I hope you read the notes, because they will answer any important questions I just do not have room for in a recipe card. This is a great way to brine and smoke your freshly-caught wild (or store-bought) trout. It works for numerous other fish species too.
1 whole trout per person for dinner is recommended unless you have particularly large fish.
Author:The Peasant's Daughter
Prep Time:15 minutes
Cook Time:2 hours
Total Time:2 hours 15 minutes
Yield:1 trout 1x
Method:Smoking and Preserving
Whole trout. Gutted and gilled
Enough fresh water to fully cover and submerge your trout
1 tablespoon of kosher salt per 1 cup of water
2 tablespoons of cane sugar per trout
2 tablespoons of coconut amino acids (or soy or tamari sauce) per trout
A few bay leaves
Some dark maple syrup for basting (optional)
Toothpicks, 2-3 per trout
(I use hickory woodchips most of the time, but if you want a milder flavour try applewood.)
To Determine the Amount of Water Needed:
You only need enough fresh water to fully submerge the trout, no more. You can weigh the water too, but this is how I do it.
Using a 1 cup measure, fully submerge the trout in fresh water.
The amount of cups you used is the amount you need for your brine.
I like to discard the trout water and start with a fresh batch for making the brine.
In a large enough saucepan on medium heat, add your cane sugar (if using) and allow to melt and bubble until dark brown.
Immediately add some of your water to stop the caramelization process and prevent the sugar from burning.
Add the rest of your water as you measured in the above steps.
Add the kosher salt, soy/tamari/coconut aminos (if using) and bay leaves.
Heat the water and stir until all of the sugar and salt is completely melted.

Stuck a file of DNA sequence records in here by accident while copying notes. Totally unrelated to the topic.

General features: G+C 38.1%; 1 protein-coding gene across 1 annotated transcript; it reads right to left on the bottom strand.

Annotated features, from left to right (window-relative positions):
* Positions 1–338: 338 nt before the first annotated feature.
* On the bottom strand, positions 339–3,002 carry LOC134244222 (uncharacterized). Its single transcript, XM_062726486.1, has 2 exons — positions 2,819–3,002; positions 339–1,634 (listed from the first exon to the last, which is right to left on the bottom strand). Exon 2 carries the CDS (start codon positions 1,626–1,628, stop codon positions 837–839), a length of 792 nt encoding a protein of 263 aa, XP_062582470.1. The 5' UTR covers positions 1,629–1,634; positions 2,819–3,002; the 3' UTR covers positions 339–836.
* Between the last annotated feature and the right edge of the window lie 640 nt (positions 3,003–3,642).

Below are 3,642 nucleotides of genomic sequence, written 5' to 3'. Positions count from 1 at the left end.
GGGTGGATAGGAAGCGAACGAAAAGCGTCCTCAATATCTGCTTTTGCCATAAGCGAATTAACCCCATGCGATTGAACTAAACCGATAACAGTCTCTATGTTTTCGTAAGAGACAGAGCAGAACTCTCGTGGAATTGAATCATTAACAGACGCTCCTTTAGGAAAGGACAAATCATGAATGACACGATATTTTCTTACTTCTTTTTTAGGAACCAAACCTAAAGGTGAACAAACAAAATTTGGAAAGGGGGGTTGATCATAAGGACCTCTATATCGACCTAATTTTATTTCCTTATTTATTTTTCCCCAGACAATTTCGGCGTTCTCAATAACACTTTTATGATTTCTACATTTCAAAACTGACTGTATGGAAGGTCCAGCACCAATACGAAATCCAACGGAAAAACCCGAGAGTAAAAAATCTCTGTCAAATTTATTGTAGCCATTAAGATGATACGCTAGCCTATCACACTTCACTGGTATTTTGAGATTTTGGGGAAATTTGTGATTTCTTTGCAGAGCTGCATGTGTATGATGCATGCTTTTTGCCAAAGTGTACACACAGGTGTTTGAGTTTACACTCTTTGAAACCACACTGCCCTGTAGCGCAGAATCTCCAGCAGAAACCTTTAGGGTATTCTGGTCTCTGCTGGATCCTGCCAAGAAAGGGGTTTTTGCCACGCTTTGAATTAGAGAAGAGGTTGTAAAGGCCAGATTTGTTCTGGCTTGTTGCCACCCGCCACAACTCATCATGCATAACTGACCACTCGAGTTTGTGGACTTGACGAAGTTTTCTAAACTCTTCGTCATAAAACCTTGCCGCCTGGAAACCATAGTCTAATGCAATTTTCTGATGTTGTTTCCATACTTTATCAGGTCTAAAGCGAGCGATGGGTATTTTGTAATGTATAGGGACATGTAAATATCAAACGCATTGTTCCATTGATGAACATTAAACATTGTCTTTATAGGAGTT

Remove from heat and allow to come to room temperature — IMPORTANT — do not use hot brine on your trout, it will cook the fish which you do not want.
When the brine solution has cooled down, fully submerge your trout in it and add a few teaspoons of whole black peppercorns.
Place your trout in the refrigerator to brine anywhere from 8 hours to overnight. Overnight is preferred.
After the trout is sufficiently brined, remove them from the solution and discard the liquid.
Rinse your trout under cold running water to remove the brine from the surface. Failing to do so will result in an overly-salty fish.
Pat the fish dry.
Using 2-3 toothpicks per trout, stick them in the fish cavity to keep it propped open while drying and smoking.
Place the trout on a rack to dry from 1-4 hours. This step is crucial in developing sticky the pellicle which helps smoke adhere to the flesh. I usually go for 2 hours at cool room temperature, but the refrigerator is probably best.
Preheat your Traeger on the ‘Smoke’ setting for 5 minutes.
Baste the trout inside and out with maple syrup using a pastry brush and place them, with their chest cavities propped open, directly on the grill.
Set your timer for 1 hour and every hour baste the trout with more maple syrup and check to see if the flesh is flaky.
Depending on the size, the smoking will take anywhere from 1.5 hours to 4.
Do NOT surpass 4 hours until you are looking to make trout jerky.
Do NOT let the temperate get above 200/220 Fahrenheit, and if it does place a bowl of ice water inside the smoker.